Initially, when I started to write this blog post it was going to be about how to motivate millennial engineers, after all, I work for a tech recruiting firm. However, what I discovered is that millennials, no matter what their career path, have similar work needs. Converse to what many people think, millennial engineers, don’t require much to be motivated. First things first, let me clear up any confusion as to what qualifies a person to be part of the millennial generation, roughly anyone 18 to 35, give or take a year; depending on who you ask. If you're a non-millennial manager or even a non-millennial in the workforce you don’t want to underestimate the value that comes with understanding them. When considering the fact that by 2020 millennials will make up more than one-half of the US workforce, it's important to understand them. Millennials deal with a lot of negative perceptions (much like the generations before them). However, they are unique in that they were born into technology and it’s literally part of their being. Because of the ever-changing way they receive and dispense information, they have an innate nature to keep moving in step with it. Thus they tend to explore their options quicker and more frequently. And, it's not any different when it comes to the vision they have regarding the jobs they decide to take.
This trait brings into question their commitment to work and the perceived short-term loyalty to employers. Make no mistake; they could care less for things of the past when it comes to the traditional work cultures filled with bureaucracy and hierarchies, but maybe that’s not such a bad thing. Here are 8 motivators that employers should be aware of to effectively recruit and retain millennial engineers.
Keep in mind, you're dealing with young people who have put an enormous amount of dedication into their training, and they want acknowledgment for it. The fact is they are the most educated generation of workers so far.
2. Leadership with Direction
What's your vision boss? They look at themselves as a piece of the puzzle and need to know how their part fits in overall. It creates a sense of value.
3. Sense of Community (Society)
A significant number of people view millennials as self-absorbed. For engineers, this view gets magnified by images of “techies” sitting at a computer, head down, lost in their work. The nature of their work does create that scenario, but on the contrary, a need millennials have is to be involved with issues on a larger scale. Whether it's a social cause they're passionate about, organizing a political rally, or recruiting co-workers to run a marathon for a meaningful charity, they value community. Here's a small caveat, you're sure to connect with your millennial employee if you allow some of the planning or participation to take place during work hours.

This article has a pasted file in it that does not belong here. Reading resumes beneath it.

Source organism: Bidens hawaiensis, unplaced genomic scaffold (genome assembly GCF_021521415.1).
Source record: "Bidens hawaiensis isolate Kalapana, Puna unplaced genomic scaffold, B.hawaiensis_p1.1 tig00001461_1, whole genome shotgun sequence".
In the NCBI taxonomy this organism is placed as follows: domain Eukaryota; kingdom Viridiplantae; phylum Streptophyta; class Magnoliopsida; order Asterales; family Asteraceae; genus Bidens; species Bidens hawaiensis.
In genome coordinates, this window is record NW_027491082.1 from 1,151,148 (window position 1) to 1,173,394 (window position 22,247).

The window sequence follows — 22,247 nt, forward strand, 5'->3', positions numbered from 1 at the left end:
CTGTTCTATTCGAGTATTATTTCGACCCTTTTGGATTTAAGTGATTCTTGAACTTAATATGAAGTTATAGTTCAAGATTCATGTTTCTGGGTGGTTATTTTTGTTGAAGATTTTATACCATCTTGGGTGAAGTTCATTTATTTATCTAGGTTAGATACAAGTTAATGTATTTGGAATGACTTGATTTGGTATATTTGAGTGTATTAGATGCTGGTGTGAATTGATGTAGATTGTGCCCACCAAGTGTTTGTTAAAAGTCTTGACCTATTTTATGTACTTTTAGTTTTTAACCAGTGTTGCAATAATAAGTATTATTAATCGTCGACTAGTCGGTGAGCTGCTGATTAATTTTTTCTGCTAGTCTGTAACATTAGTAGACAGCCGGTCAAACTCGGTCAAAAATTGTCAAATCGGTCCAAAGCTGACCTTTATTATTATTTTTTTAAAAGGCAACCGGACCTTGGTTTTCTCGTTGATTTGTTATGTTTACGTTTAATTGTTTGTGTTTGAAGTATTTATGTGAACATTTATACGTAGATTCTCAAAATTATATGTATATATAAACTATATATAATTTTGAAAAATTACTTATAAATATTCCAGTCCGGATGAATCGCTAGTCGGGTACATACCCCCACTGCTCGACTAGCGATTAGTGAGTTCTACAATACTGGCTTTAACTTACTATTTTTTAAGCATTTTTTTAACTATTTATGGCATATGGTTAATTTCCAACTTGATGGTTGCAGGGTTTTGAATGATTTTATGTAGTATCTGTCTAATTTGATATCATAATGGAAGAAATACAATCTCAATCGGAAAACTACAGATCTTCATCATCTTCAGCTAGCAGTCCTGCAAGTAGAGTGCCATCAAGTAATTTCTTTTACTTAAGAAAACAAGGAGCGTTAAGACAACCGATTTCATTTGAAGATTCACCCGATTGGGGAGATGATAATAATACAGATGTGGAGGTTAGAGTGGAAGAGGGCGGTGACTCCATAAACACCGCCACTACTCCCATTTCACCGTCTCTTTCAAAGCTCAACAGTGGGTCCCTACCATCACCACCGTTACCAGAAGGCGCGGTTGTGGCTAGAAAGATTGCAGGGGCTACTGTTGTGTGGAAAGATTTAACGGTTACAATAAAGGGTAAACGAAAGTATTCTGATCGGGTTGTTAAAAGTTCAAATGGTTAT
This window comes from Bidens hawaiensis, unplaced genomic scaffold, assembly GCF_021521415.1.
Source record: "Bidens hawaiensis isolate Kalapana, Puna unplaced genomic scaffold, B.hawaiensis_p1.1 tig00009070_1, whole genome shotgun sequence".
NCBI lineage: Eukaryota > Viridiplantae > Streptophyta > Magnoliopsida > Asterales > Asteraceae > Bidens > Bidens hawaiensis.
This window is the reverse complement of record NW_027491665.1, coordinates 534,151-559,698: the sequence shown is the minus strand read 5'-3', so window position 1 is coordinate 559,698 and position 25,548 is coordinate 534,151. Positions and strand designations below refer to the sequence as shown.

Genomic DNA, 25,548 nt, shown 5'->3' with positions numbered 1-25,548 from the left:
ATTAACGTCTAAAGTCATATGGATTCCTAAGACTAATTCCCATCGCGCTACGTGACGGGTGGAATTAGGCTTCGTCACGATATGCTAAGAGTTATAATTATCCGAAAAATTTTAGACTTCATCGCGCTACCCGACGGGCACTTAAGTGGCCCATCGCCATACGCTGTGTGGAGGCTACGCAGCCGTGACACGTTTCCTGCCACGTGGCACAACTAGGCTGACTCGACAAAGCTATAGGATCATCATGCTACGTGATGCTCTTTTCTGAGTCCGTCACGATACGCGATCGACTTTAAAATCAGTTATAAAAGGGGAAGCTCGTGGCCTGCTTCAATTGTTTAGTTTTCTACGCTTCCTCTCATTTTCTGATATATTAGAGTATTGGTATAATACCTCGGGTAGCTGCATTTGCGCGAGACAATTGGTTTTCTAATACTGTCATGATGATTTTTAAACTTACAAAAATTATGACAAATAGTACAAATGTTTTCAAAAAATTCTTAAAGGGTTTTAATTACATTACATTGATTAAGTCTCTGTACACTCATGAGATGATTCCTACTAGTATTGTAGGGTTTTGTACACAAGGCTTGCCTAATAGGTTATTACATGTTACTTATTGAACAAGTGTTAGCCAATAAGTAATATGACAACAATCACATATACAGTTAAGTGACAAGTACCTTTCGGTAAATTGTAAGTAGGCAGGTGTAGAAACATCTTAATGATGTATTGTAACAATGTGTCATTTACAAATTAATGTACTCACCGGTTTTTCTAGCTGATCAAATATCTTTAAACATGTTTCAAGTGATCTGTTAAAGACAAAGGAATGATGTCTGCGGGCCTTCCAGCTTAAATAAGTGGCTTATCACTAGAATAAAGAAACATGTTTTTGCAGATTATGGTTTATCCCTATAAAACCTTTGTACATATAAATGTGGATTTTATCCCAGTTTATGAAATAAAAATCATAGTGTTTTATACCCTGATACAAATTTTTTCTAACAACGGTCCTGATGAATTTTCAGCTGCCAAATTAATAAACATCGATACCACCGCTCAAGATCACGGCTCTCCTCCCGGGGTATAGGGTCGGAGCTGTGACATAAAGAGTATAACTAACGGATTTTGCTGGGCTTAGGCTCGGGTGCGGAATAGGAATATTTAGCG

4. Clear Career Roadmap
Millennial engineers want a clear career path that includes small achievements along the way. Patience is not necessarily a virtue for them, so incremental goals and rewards are good things. Some examples include the change of job title as a metric is met, advancement to team leader, facilitating on-site training, etc.
5. Communication (Feedback and Encouragement)
Can we talk? It's vital that millennials know how they are progressing on the job and there is a need for them to be rewarded for their accomplishments. If giving something tangible isn’t possible (it doesn’t have to be monetary), they appreciate the verbal acknowledgment. It's a good idea not to confuse their desire to be acknowledged with a sense of neediness, doing so could make them withdraw and feel undervalued.
6. Work/Life Balance
Millennials enjoy working but also enjoy having the needed freedom to indulge in meaningful activities outside of work. The goal for them is to integrate work and nonwork life rather than having to choose one over the other. Fluid work life is how they function best and the freedom and flexibility to navigate what is a priority to them from day to day is vital. Managers may need to get creative so millennial engineers feel like they aren't giving up the integrated work/life and managers won't feel like they are compromising work production.
7. Ongoing professional development
The need to continually develop is a job requirement for most millennials. On the job training, seminars, conferences are a must. The more learning options they have access to the better.
Although millennials need to have guidance and development they also need to have the freedom within their position to make decisions and work independently. By providing them with a certain degree of decision-making power, they are empowered to utilize and develop their critical thinking skills.